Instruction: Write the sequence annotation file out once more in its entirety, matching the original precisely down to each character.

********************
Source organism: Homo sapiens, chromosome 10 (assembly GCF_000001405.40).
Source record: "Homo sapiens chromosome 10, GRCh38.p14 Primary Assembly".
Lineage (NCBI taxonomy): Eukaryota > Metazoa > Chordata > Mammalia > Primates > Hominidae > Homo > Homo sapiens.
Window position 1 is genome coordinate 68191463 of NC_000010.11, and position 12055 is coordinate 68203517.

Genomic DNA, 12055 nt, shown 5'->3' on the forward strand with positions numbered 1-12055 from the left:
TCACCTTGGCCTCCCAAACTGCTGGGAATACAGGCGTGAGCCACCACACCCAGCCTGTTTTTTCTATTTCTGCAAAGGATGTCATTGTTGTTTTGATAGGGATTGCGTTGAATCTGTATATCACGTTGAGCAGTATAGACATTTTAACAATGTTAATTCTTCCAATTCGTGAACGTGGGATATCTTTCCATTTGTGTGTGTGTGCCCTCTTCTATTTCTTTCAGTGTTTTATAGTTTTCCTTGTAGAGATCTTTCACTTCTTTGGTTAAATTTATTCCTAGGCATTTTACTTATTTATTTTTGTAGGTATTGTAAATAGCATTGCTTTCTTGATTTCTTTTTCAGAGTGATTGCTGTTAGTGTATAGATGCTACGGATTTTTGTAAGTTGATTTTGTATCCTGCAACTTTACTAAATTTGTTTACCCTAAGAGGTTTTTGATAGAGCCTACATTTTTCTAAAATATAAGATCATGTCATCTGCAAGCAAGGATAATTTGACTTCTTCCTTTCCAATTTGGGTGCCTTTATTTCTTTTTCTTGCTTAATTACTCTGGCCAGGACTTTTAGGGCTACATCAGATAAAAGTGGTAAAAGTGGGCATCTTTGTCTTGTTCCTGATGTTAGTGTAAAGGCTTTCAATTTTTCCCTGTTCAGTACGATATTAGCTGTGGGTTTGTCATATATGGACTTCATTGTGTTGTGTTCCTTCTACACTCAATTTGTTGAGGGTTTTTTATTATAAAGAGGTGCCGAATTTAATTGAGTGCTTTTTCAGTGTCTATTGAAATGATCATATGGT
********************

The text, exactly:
Source organism: Homo sapiens, chromosome 10 (assembly GCF_000001405.40).
Source record: "Homo sapiens chromosome 10, GRCh38.p14 Primary Assembly".
Lineage (NCBI taxonomy): Eukaryota > Metazoa > Chordata > Mammalia > Primates > Hominidae > Homo > Homo sapiens.
Window position 1 is genome coordinate 68191463 of NC_000010.11, and position 12055 is coordinate 68203517.

Genomic DNA, 12055 nt, shown 5'->3' on the forward strand with positions numbered 1-12055 from the left:
TCACCTTGGCCTCCCAAACTGCTGGGAATACAGGCGTGAGCCACCACACCCAGCCTGTTTTTTCTATTTCTGCAAAGGATGTCATTGTTGTTTTGATAGGGATTGCGTTGAATCTGTATATCACGTTGAGCAGTATAGACATTTTAACAATGTTAATTCTTCCAATTCGTGAACGTGGGATATCTTTCCATTTGTGTGTGTGTGCCCTCTTCTATTTCTTTCAGTGTTTTATAGTTTTCCTTGTAGAGATCTTTCACTTCTTTGGTTAAATTTATTCCTAGGCATTTTACTTATTTATTTTTGTAGGTATTGTAAATAGCATTGCTTTCTTGATTTCTTTTTCAGAGTGATTGCTGTTAGTGTATAGATGCTACGGATTTTTGTAAGTTGATTTTGTATCCTGCAACTTTACTAAATTTGTTTACCCTAAGAGGTTTTTGATAGAGCCTACATTTTTCTAAAATATAAGATCATGTCATCTGCAAGCAAGGATAATTTGACTTCTTCCTTTCCAATTTGGGTGCCTTTATTTCTTTTTCTTGCTTAATTACTCTGGCCAGGACTTTTAGGGCTACATCAGATAAAAGTGGTAAAAGTGGGCATCTTTGTCTTGTTCCTGATGTTAGTGTAAAGGCTTTCAATTTTTCCCTGTTCAGTACGATATTAGCTGTGGGTTTGTCATATATGGACTTCATTGTGTTGTGTTCCTTCTACACTCAATTTGTTGAGGGTTTTTTATTATAAAGAGGTGCCGAATTTAATTGAGTGCTTTTTCAGTGTCTATTGAAATGATCATATGGT